About Agile Nation.

The Agile Nation project was created in 2007 to provide a positive and lasting effect on the progression of women in Welsh workplaces.
Developed by Chwarae Teg, this £12.5million project was funded by the European Social Fund and the Welsh Government to support the delivery of the aim of Priority 3 Theme 3, “promoting gender equality in employment.”
To achieve this Agile Nation has worked to support women, employees, employers and educators through a rounded approach that proactively highlights gender equality, career advancement. With an aim to working towards a reduction in the gender pay gap.
The Agile Nation project operated across the convergence areas of Wales and had a planned lifecycle that concluded in March 2015, It was delivered through a number of different strands.
These strands were:
 
Research – four pieces of new research were commissioned to further understanding of the barriers facing the progression of women in the workplace.
Agile Nation Ascent – that directly supported the progression of women in the workplace, through ILM accredited training.
Agile Nation Evolve – provided support for businesses to implement diversity strategies along with remote working practices.
Fair Foundations –assisted schools to develop gender-aware learning environments.
Transnational – established partnerships with complementary organisations and projects within Europe to share knowledge and enhance understanding.
 

The project was substantial in size and it has not only met but exceeded its targets. This has resulted in:

 
2,921 women taking part in the Ascent programme.
504 businesses supported through the Evolve programme.
97 businesses gaining Exemplar Employer status.
55 schools taking part in the Fair Foundations programme.
3,477 participants in total.
4 pieces of research commissioned.
4 transnational partnerships established.
 

Each of the strands was a fully developed programme targeted to challenge gender inequality in different ways;

 
  • At an influencer level by undertaking new research to strengthen understanding of the issues and barriers facing women in the workplace.
  • On a personal level by helping women to develop their skills and progress into more senior roles.
  • In the workplace by showing employers how to embrace diversity and embed diversity strategies into the business.
  • In education by showing schools how to create gender-aware learning environments to give both genders the opportunity to develop unhindered by stereotypes.
  • Internationally through developing European partnerships to share learning and take advantage of established best practice.
 

My Agile Nation.

Hayley Dunne.

Hayley Dunne (left) presenting an Ascent Award to a Rockwool team member. Hayley was part of the Chwarae Teg team that developed the Agile Nation project, and Hayley was also the manager for the project up until 2013.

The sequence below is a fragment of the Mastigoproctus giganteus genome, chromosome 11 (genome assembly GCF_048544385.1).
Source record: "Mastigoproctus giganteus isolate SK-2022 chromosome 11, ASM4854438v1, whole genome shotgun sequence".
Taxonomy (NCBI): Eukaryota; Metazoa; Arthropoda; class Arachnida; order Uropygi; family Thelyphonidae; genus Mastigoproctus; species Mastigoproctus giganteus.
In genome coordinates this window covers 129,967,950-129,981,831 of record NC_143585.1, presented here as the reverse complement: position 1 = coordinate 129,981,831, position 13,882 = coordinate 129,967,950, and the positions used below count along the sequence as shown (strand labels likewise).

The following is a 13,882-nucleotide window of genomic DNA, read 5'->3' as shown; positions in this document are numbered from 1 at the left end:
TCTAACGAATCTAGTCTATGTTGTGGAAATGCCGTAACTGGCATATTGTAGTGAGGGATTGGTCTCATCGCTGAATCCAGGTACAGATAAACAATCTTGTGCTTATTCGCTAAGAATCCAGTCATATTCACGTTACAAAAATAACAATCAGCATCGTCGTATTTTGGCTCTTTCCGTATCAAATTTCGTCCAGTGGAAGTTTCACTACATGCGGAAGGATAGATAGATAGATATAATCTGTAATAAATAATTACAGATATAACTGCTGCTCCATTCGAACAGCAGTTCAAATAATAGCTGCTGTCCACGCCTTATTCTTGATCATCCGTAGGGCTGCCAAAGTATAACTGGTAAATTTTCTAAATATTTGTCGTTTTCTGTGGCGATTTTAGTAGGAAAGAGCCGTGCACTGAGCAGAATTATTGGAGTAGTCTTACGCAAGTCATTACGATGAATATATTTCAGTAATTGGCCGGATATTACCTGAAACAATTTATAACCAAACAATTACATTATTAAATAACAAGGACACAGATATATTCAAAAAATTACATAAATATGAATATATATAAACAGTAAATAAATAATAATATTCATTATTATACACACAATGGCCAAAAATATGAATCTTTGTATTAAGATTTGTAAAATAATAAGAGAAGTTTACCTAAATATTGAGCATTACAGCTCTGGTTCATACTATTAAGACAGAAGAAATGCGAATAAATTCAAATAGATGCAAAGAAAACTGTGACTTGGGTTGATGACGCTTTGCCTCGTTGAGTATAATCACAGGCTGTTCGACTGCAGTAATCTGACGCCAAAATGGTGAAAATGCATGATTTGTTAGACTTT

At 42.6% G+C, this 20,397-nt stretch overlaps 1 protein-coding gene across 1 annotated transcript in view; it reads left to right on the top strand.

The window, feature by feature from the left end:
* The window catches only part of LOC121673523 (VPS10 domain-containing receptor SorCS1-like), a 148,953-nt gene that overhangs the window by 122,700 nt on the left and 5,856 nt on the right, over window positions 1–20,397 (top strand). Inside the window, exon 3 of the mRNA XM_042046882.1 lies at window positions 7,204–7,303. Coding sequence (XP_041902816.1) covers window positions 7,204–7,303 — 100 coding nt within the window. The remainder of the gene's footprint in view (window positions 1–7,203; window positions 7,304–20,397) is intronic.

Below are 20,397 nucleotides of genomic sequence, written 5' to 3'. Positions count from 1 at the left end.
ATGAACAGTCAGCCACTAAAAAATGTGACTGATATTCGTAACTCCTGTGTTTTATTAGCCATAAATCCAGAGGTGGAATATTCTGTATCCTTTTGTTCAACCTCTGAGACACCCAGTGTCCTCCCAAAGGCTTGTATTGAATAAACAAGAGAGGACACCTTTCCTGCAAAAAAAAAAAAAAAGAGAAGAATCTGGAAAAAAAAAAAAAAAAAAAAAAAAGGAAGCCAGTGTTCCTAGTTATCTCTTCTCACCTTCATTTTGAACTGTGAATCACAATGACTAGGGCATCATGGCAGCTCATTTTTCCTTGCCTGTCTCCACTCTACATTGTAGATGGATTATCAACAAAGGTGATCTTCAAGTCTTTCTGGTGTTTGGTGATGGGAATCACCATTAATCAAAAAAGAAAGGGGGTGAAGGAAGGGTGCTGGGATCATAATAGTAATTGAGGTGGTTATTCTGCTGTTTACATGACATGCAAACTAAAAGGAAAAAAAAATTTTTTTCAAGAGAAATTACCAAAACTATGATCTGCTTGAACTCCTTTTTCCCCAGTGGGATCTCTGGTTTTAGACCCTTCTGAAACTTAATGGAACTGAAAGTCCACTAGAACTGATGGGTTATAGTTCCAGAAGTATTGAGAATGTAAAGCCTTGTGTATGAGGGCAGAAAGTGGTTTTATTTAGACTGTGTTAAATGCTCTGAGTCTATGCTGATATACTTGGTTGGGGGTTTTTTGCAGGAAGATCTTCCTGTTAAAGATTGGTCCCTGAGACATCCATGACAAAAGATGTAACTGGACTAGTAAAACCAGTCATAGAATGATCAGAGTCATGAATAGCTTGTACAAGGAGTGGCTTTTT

My Agile Nation began in 2006 with the planning and development of a new project. Since 1992 Chwarae Teg has developed and delivered a range of projects to support the progression of women in Welsh workplaces, and this successful track record gave us the confidence to aim high and develop a project that was far larger in its scope and scale than anything we’d ever done before.
By planning such a comprehensive project we were able to bring together in one programme a series of different strands that together would help to tackle the issues and impact of the gender pay gap from a number of different directions.
In 2008 the funding was approved by WEFO (Wales European Funding Office) and the Welsh Government (through its match funding scheme) and suddenly a new European Social Fund and Welsh Government Funded project – Agile Nation was a reality.
This truly was the highlight of my career to date, and knowing that over the next six years we’d be able to make a positive difference for thousands of women across Wales set in place the most amazing challenge both for Chwarae Teg and myself.
I’m delighted with the achievements of the project, and whilst there are lots of statistics to highlight these achievements, it’s only when you read and hear the stories of our participants that you get a real appreciation of the life enhancing impact Agile Nation has had, and will continue to have, for these women, the employers who took part and the schools we helped.
 

The Agile Nation project was created in 2007 to provide a positive and lasting effect on the progression of women in Welsh workplaces.

There are many reasons why the gender pay gap still persists and with the research strand of the project we were able to undertake four pieces of work to examine this.

 

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